My MA degree show installation – ‘Kinetic Energy’

 

 

I have recently completed the MA Art and Science course at Central Saint Martins. For my degree show, I wanted to present work that mapped and visually traced a variety of processes including oscillations, Lichtenberg figures and pendulum movements using a variety of mechanisms like harmonographs and Wimshurst machines. My practice involves finding ways of visualising mathematical concepts and the nature of physical laws, from electromagnetism and sound to elementary particles. I have been researching and selecting different types of natural phenomena that can be described using equations.

MAXWELL’S EQUATIONS AND LICHTENBERG FIGURES

I applied to show my work at Imperial College as part of the Center for Doctoral Training event. I displayed some pieces that are direct visualisations of static electricity (Lichtenberg figures, see below). During my time at the college, I spoke to MRes student Jeevan Soor about my works. He spoke to me about Maxwell’s equations and how they help to describe Lichtenberg figures. I wondered if the toner dusting process had been used in forensic science and he mentioned that footprints are recorded using an electrostatic lifter. Forensic scientists use a device that generates static charge, and the charge draws the dust from the print on to the black plastic.

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I have been exploring the possibilities of using electricity as an artistic tool. Through using a Wimshurst machine, I have been charging up plastic surfaces with static then dusting powders on the surface, thus visualising the invisible Lichtenberg figures left in the plastic. I then exposed the patterns onto photopolymer plates, resulting in works that are visually similar to the piece above. The works are direct visual representations of electricity.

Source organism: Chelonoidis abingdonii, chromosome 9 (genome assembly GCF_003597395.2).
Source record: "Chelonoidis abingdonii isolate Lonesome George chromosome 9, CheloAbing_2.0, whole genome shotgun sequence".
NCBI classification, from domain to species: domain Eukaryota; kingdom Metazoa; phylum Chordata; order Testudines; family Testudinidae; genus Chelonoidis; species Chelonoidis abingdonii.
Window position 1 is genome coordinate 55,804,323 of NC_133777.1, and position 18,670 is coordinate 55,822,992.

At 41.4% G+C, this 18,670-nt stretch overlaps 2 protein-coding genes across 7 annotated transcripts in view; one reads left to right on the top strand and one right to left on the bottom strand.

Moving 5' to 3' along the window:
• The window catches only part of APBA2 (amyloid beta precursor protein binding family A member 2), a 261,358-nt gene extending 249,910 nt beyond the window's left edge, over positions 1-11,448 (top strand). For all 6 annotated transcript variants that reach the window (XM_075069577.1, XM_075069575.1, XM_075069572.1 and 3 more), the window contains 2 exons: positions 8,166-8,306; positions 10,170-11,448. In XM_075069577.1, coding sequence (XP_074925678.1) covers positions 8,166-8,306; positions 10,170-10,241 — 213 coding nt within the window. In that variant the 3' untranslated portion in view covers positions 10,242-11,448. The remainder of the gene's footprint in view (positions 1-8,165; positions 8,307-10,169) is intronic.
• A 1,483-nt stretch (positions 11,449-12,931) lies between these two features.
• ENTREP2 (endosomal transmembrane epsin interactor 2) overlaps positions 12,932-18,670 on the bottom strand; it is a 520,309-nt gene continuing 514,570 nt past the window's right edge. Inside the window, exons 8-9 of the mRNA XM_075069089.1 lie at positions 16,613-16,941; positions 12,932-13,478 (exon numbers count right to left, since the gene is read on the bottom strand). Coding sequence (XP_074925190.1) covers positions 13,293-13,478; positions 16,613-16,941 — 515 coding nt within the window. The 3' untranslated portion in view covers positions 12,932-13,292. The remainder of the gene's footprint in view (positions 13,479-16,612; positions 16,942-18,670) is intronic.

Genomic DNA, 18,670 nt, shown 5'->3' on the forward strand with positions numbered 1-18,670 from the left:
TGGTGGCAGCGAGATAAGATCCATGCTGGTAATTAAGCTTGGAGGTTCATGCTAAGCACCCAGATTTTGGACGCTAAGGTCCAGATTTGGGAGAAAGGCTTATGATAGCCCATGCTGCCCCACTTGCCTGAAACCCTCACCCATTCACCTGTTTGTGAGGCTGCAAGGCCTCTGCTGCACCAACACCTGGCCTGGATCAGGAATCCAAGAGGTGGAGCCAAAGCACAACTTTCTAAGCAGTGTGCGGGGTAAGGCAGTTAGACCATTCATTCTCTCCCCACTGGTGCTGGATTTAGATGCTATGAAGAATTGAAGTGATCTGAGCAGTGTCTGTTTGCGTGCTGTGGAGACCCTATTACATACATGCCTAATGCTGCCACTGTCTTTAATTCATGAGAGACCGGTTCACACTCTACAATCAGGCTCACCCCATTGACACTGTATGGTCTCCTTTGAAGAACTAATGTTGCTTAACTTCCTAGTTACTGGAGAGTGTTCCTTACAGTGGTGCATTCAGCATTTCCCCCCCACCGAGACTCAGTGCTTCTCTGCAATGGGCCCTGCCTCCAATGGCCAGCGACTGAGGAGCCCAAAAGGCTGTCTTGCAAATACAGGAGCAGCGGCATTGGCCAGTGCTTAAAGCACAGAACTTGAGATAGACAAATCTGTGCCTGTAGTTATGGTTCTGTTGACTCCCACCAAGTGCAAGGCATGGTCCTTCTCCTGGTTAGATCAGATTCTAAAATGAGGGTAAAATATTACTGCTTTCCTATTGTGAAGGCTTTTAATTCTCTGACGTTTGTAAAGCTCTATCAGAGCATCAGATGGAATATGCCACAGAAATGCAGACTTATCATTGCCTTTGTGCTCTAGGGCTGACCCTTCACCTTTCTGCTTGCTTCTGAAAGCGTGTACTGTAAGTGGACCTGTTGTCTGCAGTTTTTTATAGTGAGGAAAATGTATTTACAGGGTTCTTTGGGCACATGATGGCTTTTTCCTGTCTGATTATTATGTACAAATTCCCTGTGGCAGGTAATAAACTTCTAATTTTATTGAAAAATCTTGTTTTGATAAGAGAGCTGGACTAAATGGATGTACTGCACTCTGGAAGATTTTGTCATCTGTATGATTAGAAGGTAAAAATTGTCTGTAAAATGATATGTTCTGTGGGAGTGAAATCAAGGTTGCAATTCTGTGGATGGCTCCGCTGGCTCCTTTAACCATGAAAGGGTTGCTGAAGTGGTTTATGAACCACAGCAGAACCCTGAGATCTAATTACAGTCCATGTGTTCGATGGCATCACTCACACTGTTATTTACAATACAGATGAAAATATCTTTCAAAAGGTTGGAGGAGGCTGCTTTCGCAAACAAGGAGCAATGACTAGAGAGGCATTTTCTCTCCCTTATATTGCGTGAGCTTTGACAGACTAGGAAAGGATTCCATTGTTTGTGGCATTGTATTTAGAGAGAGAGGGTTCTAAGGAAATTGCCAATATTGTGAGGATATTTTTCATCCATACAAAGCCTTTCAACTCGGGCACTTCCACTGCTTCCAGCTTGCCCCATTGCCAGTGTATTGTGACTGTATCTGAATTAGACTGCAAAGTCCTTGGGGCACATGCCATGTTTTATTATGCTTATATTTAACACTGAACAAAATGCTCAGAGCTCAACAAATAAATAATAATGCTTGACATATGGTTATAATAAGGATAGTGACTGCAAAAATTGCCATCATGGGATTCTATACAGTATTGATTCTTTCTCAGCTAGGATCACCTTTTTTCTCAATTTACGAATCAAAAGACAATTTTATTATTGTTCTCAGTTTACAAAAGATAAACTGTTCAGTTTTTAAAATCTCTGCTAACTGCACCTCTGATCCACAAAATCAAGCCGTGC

TUNING FORK DRAWINGS

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I demonstrated and recorded sound oscillations. This is a recording of sound oscillations on a sooted glass plate. One of the two prongs was equipped with a metal tip. I also used the tuning fork on a zinc etching plate. (below)

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KEPLER’S LAWS DRAWN IN SULPHUR

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The artwork below depicts different phases of the Belousov-Zhabotinsky reaction (2016). The zebrafish is a model organism for pattern formation in vertebrates. First found in chemicals in dishes, (Belousov-Zhabotinsky) then in the stripes and spirals and whorls of animals, Turing patterns are everywhere. Perhaps these patterns extend to ecosystems and galaxies. My plotting electrode and its graphical depiction of Kepler’s laws (image above, 2017) is also a visual representation of Turing inhibitors because the electrode is constantly turning on and off – hence the zebrafish texture.